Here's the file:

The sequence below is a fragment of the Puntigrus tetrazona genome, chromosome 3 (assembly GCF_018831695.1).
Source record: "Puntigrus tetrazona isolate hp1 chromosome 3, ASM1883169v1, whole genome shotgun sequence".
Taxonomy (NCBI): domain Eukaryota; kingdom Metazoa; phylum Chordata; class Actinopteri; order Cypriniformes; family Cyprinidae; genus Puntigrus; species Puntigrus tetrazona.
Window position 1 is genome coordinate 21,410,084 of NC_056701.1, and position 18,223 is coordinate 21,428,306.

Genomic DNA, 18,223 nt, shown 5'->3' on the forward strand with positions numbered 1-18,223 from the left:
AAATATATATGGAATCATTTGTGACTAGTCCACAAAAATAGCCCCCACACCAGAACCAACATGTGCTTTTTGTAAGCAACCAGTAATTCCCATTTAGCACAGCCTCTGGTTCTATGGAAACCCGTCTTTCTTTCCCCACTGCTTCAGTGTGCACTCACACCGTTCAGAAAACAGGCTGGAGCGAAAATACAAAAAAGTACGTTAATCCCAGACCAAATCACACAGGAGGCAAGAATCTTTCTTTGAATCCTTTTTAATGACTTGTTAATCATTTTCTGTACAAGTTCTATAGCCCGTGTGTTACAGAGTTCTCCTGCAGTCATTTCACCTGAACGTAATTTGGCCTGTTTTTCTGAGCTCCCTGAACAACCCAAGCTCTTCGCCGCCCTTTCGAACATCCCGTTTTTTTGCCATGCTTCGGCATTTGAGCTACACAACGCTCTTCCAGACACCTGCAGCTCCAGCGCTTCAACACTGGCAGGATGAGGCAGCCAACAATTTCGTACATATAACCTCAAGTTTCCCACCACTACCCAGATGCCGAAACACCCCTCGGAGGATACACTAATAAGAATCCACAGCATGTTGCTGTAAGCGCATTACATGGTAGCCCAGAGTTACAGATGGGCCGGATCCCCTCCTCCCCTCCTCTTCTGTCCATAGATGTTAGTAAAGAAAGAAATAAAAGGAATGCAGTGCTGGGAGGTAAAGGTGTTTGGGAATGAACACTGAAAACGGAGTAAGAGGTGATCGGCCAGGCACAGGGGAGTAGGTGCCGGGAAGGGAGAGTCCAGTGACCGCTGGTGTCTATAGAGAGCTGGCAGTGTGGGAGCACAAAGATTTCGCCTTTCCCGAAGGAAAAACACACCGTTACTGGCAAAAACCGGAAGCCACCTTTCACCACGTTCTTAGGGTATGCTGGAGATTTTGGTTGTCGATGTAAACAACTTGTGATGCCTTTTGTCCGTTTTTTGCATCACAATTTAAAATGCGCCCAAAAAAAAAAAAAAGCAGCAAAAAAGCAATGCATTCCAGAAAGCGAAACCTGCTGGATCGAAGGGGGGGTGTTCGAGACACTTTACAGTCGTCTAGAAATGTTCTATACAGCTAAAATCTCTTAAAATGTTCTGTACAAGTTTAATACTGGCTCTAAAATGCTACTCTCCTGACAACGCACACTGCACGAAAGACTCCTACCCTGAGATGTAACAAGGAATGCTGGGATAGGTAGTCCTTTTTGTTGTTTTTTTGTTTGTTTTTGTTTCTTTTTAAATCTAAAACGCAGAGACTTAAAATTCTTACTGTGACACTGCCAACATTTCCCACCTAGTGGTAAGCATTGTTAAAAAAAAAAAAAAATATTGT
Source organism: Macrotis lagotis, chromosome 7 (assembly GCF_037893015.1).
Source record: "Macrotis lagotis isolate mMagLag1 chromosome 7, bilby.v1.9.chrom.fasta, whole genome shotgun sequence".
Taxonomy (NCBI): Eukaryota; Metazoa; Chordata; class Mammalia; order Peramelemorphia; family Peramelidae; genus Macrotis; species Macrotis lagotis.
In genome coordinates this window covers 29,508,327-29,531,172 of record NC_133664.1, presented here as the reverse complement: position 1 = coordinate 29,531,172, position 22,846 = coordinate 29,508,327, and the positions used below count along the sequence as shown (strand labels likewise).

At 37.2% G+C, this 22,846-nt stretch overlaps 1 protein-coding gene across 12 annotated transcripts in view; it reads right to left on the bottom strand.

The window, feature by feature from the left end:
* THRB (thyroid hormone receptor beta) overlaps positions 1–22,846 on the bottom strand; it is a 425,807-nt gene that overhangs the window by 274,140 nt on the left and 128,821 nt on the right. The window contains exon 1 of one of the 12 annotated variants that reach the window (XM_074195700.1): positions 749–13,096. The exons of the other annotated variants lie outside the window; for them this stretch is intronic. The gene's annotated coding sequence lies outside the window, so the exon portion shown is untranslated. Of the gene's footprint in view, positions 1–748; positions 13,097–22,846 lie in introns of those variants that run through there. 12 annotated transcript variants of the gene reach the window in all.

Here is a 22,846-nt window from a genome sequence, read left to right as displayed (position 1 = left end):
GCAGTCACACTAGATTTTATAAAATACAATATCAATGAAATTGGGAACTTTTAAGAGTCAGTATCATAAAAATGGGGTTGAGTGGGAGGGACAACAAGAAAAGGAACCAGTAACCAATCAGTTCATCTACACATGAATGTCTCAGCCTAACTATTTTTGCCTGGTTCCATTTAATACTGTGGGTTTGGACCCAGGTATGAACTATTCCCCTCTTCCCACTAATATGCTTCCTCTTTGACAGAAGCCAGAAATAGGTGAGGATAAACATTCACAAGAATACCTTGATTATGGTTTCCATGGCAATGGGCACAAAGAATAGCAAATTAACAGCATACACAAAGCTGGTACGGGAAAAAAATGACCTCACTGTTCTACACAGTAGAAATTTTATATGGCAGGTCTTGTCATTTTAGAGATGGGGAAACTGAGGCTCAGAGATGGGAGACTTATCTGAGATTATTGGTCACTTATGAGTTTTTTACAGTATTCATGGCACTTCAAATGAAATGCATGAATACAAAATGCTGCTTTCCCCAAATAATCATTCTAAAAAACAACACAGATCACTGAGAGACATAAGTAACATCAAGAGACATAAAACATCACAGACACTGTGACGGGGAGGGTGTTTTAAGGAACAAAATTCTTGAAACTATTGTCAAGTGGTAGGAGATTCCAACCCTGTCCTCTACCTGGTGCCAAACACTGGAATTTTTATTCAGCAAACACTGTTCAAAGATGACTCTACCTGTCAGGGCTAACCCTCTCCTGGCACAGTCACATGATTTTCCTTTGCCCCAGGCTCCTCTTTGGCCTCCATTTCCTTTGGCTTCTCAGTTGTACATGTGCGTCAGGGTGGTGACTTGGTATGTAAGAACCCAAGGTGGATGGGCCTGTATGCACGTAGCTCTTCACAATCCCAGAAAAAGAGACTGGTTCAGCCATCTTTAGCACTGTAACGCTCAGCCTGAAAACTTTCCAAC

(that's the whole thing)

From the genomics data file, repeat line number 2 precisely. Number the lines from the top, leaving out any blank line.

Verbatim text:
Source record: "Puntigrus tetrazona isolate hp1 chromosome 3, ASM1883169v1, whole genome shotgun sequence".